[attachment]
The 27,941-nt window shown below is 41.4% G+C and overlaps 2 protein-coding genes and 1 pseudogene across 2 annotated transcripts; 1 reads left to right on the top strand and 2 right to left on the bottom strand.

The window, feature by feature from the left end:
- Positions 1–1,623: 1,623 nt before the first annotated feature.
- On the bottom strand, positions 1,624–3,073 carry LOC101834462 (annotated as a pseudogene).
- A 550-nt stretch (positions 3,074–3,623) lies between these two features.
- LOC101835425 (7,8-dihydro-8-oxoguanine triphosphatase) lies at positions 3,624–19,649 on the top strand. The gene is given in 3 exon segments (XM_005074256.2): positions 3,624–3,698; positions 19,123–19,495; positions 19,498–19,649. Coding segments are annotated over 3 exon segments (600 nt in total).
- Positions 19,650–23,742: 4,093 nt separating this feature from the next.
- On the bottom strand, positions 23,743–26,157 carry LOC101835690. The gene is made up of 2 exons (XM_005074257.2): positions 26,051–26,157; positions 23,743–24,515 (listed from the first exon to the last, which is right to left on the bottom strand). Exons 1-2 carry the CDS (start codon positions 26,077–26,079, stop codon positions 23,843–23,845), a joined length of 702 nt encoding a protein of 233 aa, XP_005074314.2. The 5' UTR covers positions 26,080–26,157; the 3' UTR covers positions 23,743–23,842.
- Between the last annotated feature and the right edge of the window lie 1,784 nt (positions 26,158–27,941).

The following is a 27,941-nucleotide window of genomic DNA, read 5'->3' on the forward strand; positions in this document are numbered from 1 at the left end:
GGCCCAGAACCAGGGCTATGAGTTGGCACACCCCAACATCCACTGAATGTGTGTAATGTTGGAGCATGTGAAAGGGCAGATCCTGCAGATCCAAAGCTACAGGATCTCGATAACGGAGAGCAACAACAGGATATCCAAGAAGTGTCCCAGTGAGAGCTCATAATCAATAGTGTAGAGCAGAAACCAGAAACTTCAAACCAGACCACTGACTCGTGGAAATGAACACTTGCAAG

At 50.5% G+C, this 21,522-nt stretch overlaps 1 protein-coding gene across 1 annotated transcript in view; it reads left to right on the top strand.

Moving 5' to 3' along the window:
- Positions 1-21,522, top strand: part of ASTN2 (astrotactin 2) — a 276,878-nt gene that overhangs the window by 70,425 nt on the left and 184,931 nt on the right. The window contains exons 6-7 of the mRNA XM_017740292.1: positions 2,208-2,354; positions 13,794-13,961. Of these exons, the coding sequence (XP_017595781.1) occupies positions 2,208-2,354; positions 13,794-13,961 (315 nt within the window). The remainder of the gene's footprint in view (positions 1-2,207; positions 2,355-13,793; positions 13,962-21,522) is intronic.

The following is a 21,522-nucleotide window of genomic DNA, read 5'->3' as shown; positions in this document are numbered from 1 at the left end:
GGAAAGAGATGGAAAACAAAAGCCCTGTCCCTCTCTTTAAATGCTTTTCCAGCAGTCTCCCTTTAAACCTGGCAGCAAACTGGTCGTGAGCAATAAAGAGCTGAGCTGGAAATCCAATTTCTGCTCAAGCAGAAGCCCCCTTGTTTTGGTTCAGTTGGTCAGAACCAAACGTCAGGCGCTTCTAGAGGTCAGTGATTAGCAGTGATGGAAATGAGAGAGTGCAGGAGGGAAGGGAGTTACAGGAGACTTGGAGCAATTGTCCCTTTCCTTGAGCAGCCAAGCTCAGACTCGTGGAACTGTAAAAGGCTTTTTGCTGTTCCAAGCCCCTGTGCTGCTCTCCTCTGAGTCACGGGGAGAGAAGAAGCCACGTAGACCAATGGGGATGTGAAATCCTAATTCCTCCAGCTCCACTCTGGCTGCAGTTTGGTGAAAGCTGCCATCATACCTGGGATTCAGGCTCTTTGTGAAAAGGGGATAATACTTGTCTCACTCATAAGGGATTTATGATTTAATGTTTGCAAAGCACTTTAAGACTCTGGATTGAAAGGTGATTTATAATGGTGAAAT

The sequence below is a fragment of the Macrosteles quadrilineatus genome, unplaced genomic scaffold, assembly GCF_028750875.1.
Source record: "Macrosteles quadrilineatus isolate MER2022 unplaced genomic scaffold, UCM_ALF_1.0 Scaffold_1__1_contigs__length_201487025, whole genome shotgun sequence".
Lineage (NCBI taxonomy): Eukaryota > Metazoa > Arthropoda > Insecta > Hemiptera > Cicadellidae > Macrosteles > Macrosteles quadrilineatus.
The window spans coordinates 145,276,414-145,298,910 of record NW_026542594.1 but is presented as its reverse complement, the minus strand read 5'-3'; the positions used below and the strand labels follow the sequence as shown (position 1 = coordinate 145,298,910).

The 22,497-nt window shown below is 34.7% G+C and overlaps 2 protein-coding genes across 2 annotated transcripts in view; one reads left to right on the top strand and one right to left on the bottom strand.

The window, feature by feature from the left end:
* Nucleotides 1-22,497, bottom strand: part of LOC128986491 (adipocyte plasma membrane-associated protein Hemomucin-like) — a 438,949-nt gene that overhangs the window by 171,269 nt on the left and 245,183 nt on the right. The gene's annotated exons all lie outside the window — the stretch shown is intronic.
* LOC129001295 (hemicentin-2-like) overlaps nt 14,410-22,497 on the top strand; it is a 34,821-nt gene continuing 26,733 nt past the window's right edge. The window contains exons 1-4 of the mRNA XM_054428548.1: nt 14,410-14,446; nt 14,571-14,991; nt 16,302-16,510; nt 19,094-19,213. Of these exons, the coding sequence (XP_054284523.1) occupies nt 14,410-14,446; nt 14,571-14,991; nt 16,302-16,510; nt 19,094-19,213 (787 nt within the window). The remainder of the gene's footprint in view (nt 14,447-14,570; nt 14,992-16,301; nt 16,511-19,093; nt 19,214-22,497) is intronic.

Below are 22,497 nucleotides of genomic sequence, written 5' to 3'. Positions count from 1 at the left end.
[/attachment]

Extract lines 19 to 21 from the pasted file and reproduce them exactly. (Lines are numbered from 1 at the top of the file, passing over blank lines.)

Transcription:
Lineage (NCBI taxonomy): Eukaryota > Metazoa > Arthropoda > Insecta > Hemiptera > Cicadellidae > Macrosteles > Macrosteles quadrilineatus.
The window spans coordinates 145,276,414-145,298,910 of record NW_026542594.1 but is presented as its reverse complement, the minus strand read 5'-3'; the positions used below and the strand labels follow the sequence as shown (position 1 = coordinate 145,298,910).

The 22,497-nt window shown below is 34.7% G+C and overlaps 2 protein-coding genes across 2 annotated transcripts in view; one reads left to right on the top strand and one right to left on the bottom strand.